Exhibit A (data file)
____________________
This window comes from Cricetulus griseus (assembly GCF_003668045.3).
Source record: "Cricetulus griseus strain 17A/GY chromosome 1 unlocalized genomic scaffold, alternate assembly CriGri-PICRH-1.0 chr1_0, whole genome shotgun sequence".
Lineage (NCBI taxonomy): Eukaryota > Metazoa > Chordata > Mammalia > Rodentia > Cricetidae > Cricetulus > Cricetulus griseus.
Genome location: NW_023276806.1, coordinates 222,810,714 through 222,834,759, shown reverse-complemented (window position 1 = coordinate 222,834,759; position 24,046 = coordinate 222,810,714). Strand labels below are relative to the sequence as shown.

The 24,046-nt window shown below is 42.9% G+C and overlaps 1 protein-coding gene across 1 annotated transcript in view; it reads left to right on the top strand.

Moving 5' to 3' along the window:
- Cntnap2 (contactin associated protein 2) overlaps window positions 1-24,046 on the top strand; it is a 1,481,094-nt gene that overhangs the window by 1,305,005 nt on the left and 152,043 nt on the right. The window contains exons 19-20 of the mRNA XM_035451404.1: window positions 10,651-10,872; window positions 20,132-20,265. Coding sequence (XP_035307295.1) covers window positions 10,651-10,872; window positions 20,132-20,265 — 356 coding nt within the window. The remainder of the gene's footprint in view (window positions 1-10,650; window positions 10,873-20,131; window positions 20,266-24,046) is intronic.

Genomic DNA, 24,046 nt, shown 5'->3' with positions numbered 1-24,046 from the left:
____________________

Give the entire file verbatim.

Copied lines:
This window comes from Cricetulus griseus (assembly GCF_003668045.3).
Source record: "Cricetulus griseus strain 17A/GY chromosome 1 unlocalized genomic scaffold, alternate assembly CriGri-PICRH-1.0 chr1_0, whole genome shotgun sequence".
Lineage (NCBI taxonomy): Eukaryota > Metazoa > Chordata > Mammalia > Rodentia > Cricetidae > Cricetulus > Cricetulus griseus.
Genome location: NW_023276806.1, coordinates 222,810,714 through 222,834,759, shown reverse-complemented (window position 1 = coordinate 222,834,759; position 24,046 = coordinate 222,810,714). Strand labels below are relative to the sequence as shown.

The 24,046-nt window shown below is 42.9% G+C and overlaps 1 protein-coding gene across 1 annotated transcript in view; it reads left to right on the top strand.

Moving 5' to 3' along the window:
- Cntnap2 (contactin associated protein 2) overlaps window positions 1-24,046 on the top strand; it is a 1,481,094-nt gene that overhangs the window by 1,305,005 nt on the left and 152,043 nt on the right. The window contains exons 19-20 of the mRNA XM_035451404.1: window positions 10,651-10,872; window positions 20,132-20,265. Coding sequence (XP_035307295.1) covers window positions 10,651-10,872; window positions 20,132-20,265 — 356 coding nt within the window. The remainder of the gene's footprint in view (window positions 1-10,650; window positions 10,873-20,131; window positions 20,266-24,046) is intronic.

Genomic DNA, 24,046 nt, shown 5'->3' with positions numbered 1-24,046 from the left: